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Going underground

The second of our Bachy features reports how it has strategically placed some very large diameter piles to help avoid problems for London Underground.

Vauxhall was once a neglected area of London with many of the streets destroyed during German bombing in the Second World War, but recently it has transformed. The distinctive MI6 building, and residential and office developments have been central to this transformation.

The St George Wharf residential scheme is one that stretches 275m along the water's edge. Built in a staggered process, the Aquarius Building will be the final block in the project.

To create a load bearing capacity of between 11,000kN and 41,500kN, the original plan was to use an under-ream solution. But these piles can only be constructed in stable soils.

But the site's strata included only a thin layer of London Clay so this option was ruled out. Instead Bachy Soletanche carried out a £1.6M large rotary bore piling subcontract for main contractor J Reddington, between October last year and January. White Young Green is the project's engineer.

The site is flanked by buildings, main roads, the River Thames and Vauxhall Bridge, which proved to be vital considerations in the piling solution. In addition the Victoria tube line runs directly underneath the site.

This meant the team opted to install 10 large diameter auger (LDA) piles, with diameters between 1.8m and 2.4m, to depths of about 60m using the high torque, Bauer BG-40 rig with an extra long kelly bar.

The rig installed the piles by first rotating into the ground a temporary casing followed by a permanent casing inside it, each with a diameter only slightly larger than the pile. Site workers then injected grout in the annulus between the two, before pouring concrete to form a pile within the permanent one.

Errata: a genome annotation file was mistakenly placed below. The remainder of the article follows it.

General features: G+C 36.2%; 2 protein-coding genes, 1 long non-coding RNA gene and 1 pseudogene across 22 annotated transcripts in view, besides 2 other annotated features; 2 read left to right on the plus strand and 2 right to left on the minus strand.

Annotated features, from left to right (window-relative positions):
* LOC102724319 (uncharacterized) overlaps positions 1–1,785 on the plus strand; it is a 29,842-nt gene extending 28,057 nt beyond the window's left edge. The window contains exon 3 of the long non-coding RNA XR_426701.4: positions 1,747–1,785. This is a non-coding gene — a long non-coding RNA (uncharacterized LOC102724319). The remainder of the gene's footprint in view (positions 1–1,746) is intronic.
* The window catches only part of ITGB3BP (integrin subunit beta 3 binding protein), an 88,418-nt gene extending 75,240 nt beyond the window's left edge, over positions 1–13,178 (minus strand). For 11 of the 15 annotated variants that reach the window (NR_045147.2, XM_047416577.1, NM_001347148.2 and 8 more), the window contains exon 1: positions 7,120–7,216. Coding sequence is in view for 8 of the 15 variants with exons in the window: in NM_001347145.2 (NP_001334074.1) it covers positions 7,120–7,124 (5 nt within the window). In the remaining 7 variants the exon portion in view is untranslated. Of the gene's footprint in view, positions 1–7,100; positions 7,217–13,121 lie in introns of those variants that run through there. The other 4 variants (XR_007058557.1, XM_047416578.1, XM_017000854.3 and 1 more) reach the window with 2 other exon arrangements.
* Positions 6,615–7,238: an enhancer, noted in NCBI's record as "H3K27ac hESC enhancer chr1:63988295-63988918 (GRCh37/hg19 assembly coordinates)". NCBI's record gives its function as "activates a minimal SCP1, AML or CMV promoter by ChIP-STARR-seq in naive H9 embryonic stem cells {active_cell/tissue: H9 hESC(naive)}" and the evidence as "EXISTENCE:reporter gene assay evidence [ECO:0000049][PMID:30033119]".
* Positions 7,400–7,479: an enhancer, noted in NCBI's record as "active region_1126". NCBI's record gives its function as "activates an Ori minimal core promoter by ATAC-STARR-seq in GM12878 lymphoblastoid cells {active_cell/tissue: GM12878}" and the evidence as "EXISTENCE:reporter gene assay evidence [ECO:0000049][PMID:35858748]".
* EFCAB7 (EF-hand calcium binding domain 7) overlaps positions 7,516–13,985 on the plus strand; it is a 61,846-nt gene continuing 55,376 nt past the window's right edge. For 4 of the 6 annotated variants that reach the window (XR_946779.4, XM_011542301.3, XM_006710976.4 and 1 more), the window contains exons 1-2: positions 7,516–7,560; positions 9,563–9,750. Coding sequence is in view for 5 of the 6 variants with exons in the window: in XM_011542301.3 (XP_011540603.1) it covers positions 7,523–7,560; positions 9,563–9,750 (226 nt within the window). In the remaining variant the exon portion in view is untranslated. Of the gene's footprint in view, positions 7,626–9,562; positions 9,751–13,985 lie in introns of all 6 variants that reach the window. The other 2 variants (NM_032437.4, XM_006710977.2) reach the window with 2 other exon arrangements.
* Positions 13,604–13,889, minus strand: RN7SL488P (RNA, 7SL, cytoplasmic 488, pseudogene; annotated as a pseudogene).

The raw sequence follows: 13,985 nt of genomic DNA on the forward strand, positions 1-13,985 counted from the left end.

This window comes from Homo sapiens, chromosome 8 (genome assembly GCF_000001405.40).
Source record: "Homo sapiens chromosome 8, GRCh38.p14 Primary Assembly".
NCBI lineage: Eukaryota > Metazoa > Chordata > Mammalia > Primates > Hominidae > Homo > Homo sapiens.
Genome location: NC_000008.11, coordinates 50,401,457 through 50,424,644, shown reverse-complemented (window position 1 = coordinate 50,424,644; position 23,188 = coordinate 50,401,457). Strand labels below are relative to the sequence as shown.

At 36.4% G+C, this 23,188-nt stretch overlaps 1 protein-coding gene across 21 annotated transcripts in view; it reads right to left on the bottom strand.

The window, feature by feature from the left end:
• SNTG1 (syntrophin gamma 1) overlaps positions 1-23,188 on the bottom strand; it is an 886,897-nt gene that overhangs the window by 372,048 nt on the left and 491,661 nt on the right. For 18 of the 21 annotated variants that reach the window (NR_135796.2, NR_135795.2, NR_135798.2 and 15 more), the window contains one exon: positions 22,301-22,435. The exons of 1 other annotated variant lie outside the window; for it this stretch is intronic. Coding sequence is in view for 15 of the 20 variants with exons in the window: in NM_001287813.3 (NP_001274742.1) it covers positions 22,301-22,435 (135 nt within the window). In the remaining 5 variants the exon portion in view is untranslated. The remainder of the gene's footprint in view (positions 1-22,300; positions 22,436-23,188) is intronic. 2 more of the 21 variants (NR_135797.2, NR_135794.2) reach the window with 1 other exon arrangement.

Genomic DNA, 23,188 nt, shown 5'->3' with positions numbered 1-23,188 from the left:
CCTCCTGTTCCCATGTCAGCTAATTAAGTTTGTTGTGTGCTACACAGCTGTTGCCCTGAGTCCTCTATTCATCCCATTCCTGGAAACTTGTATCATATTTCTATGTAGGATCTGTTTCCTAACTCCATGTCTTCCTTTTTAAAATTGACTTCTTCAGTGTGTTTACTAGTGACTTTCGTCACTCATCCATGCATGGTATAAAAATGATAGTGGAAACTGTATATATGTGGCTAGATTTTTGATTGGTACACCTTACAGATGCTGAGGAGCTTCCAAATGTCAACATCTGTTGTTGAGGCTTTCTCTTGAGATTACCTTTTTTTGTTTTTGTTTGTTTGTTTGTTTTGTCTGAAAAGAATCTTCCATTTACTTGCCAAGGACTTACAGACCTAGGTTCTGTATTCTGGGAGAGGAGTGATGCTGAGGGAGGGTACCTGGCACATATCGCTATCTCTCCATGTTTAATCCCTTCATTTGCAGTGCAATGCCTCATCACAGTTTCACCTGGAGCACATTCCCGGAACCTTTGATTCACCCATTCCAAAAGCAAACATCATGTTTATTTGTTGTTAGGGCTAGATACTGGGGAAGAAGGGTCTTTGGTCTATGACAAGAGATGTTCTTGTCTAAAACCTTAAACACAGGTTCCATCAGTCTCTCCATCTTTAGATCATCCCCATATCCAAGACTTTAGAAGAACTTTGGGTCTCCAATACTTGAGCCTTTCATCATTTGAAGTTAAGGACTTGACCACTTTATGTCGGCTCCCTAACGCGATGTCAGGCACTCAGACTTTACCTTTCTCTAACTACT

The permanent casings prevent load transfer into the nearby underground tunnels and escalator shafts – it absorbs the load and transfers it to the pile protruding below – as well as cutting off the high groundwater on site.

The strata is 10m of made ground, London Clay, layers of Lambeth sands, clay, and then Thanet sands. The casings were between 14.9m and 21.5m in length, which took them down to the London Clay, while the piles found in the Thanet Sands.

Because of the size and complexity of the piles, each one took a week to install. The first two days were spent installing the casing and grouting the annulus. On the third day, site workers drilled the core to depths of about 60m under bentonite. The next two days
were needed to clean the base, de-sand the borehole and install the reinforcement.

Once these cages were installed, workers poured the concrete using a tremie pipe running down to the bottom of the pile. The bentonite fluid was displaced by the concrete and pumped out as the concrete gradually rose.

The underground obstructions determined pile locations and as a result there are four on the east side of the site (two 1.8m in diameter and two of 2.4m), three with a 2.4m diameter on the south side, and three with a 1.8m diameter on the west of the site.

"The piles to the south and east of the site were extremely important as these piles fell in line with the Victoria tube line," says Bachy site engineer Vijay Pookat.

"Driving piles very close to and between these tunnels required complete accuracy. There was a huge risk of damage to the tunnels if the work had not been completed correctly."

With the underground tunnels being so close to the piling works, engineers on site used a monitoring system in order to detect any movement or vibration that may affect the tube lines. Client St George South London continually measured the deflection of the escalator shaft within the Vauxhall Station complex. If this had moved more than 2mm, the escalators would have jammed and work on site would have stopped immediately.

Follow-on work is now progressing and the Aquarius Building – comprising one and two-bedroom apartments – is expected to be complete later this year.

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